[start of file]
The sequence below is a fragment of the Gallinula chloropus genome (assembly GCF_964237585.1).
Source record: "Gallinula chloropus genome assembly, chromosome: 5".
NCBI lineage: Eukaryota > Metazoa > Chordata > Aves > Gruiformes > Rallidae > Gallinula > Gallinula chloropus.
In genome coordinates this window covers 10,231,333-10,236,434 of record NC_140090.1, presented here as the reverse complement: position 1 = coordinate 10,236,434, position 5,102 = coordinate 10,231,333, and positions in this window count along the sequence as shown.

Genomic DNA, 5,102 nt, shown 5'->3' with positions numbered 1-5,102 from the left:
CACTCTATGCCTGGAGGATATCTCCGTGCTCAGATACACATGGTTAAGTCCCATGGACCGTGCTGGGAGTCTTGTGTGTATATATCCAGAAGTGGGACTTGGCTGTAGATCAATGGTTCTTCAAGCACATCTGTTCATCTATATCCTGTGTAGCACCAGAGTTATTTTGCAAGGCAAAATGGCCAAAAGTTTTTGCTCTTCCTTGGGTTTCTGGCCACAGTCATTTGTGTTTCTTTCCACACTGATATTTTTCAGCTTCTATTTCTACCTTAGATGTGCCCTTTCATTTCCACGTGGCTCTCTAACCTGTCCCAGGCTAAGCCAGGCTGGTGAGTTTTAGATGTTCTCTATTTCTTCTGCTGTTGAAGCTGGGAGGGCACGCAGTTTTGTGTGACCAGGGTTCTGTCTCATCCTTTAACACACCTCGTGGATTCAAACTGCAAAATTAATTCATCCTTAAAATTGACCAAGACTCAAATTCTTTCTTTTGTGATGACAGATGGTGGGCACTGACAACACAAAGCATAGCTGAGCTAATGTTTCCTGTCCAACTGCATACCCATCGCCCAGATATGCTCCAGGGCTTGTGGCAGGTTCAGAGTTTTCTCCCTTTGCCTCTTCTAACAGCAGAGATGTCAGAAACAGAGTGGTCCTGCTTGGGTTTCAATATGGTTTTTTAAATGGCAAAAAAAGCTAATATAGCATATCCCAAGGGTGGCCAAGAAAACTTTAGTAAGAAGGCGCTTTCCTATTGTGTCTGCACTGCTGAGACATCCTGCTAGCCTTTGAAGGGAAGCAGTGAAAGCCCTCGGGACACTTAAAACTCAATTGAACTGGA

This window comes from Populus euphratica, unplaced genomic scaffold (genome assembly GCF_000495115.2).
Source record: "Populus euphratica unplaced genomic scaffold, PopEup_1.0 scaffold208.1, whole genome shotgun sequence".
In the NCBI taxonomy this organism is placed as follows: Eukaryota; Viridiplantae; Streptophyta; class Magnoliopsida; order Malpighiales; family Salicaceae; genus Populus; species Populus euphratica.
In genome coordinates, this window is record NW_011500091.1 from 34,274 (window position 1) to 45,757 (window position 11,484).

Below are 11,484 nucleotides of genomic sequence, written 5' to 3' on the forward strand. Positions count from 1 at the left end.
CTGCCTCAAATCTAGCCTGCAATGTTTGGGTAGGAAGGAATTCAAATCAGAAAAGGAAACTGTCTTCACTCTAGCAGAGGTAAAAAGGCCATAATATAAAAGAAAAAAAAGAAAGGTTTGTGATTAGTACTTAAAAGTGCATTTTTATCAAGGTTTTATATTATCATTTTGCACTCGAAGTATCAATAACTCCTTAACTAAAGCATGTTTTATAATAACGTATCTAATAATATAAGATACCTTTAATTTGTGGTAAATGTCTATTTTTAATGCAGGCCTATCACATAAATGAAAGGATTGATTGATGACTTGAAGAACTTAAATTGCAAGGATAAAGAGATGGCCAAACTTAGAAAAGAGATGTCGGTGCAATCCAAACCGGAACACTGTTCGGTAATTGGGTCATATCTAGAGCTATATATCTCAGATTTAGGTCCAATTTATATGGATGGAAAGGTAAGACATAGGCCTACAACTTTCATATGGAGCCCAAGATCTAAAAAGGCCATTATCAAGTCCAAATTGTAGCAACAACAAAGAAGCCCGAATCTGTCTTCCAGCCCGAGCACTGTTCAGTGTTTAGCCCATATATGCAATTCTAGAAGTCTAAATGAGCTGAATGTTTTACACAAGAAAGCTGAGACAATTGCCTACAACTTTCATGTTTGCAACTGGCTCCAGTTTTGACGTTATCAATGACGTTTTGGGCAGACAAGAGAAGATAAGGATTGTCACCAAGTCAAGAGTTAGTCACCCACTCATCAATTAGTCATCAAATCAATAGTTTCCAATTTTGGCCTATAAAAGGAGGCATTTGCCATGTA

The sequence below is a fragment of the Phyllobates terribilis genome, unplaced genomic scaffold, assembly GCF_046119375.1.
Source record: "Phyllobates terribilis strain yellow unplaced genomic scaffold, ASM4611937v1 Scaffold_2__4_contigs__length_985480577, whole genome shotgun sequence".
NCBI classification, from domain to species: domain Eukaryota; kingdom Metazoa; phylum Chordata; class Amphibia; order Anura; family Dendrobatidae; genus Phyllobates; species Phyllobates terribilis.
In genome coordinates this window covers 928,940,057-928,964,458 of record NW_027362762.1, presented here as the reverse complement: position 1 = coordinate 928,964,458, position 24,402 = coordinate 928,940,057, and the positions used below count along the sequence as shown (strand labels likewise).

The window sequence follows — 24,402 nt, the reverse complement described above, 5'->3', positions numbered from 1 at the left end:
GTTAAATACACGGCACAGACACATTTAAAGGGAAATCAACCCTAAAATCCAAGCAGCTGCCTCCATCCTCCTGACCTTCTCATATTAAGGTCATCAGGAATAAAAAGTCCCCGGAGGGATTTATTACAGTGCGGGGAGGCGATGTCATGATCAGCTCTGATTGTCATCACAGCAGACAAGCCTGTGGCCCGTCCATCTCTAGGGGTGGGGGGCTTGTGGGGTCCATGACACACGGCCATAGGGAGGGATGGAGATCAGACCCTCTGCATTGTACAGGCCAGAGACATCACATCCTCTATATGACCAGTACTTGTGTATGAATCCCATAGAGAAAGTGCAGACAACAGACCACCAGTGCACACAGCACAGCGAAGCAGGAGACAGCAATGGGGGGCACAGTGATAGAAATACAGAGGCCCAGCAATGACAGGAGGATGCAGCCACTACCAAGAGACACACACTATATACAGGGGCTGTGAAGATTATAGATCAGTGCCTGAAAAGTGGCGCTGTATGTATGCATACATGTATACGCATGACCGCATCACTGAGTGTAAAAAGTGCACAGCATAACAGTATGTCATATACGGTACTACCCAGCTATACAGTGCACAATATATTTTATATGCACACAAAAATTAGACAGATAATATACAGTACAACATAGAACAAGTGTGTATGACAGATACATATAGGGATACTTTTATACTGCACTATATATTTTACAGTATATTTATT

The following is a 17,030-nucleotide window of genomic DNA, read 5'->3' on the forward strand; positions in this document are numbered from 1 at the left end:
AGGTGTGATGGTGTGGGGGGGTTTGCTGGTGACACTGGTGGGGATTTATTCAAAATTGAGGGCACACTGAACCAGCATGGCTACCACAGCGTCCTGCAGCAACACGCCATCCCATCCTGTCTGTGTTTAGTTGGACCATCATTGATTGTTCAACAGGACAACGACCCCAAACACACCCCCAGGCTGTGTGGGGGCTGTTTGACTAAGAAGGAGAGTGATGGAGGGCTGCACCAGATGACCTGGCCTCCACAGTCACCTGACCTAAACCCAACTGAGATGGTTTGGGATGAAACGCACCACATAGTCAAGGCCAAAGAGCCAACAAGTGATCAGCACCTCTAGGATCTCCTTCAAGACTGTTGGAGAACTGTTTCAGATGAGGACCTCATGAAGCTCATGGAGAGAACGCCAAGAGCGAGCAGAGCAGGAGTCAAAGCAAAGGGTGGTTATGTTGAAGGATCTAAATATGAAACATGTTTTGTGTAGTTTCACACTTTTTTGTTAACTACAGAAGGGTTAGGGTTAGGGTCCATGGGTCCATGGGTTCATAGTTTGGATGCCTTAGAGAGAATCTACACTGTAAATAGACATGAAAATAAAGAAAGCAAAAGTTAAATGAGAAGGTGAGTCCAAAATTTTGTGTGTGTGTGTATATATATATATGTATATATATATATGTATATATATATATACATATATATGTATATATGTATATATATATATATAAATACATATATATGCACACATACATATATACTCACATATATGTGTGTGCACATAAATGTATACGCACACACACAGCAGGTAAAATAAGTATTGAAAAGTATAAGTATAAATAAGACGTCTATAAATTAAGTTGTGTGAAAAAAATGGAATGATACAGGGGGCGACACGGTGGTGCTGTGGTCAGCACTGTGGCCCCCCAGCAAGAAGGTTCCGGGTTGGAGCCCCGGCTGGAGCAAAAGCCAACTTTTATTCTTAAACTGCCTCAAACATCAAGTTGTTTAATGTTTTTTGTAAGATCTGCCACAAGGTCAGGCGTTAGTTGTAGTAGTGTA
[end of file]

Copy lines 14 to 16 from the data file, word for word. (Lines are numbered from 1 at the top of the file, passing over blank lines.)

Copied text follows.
Source record: "Phyllobates terribilis strain yellow unplaced genomic scaffold, ASM4611937v1 Scaffold_2__4_contigs__length_985480577, whole genome shotgun sequence".
NCBI classification, from domain to species: domain Eukaryota; kingdom Metazoa; phylum Chordata; class Amphibia; order Anura; family Dendrobatidae; genus Phyllobates; species Phyllobates terribilis.
In genome coordinates this window covers 928,940,057-928,964,458 of record NW_027362762.1, presented here as the reverse complement: position 1 = coordinate 928,964,458, position 24,402 = coordinate 928,940,057, and the positions used below count along the sequence as shown (strand labels likewise).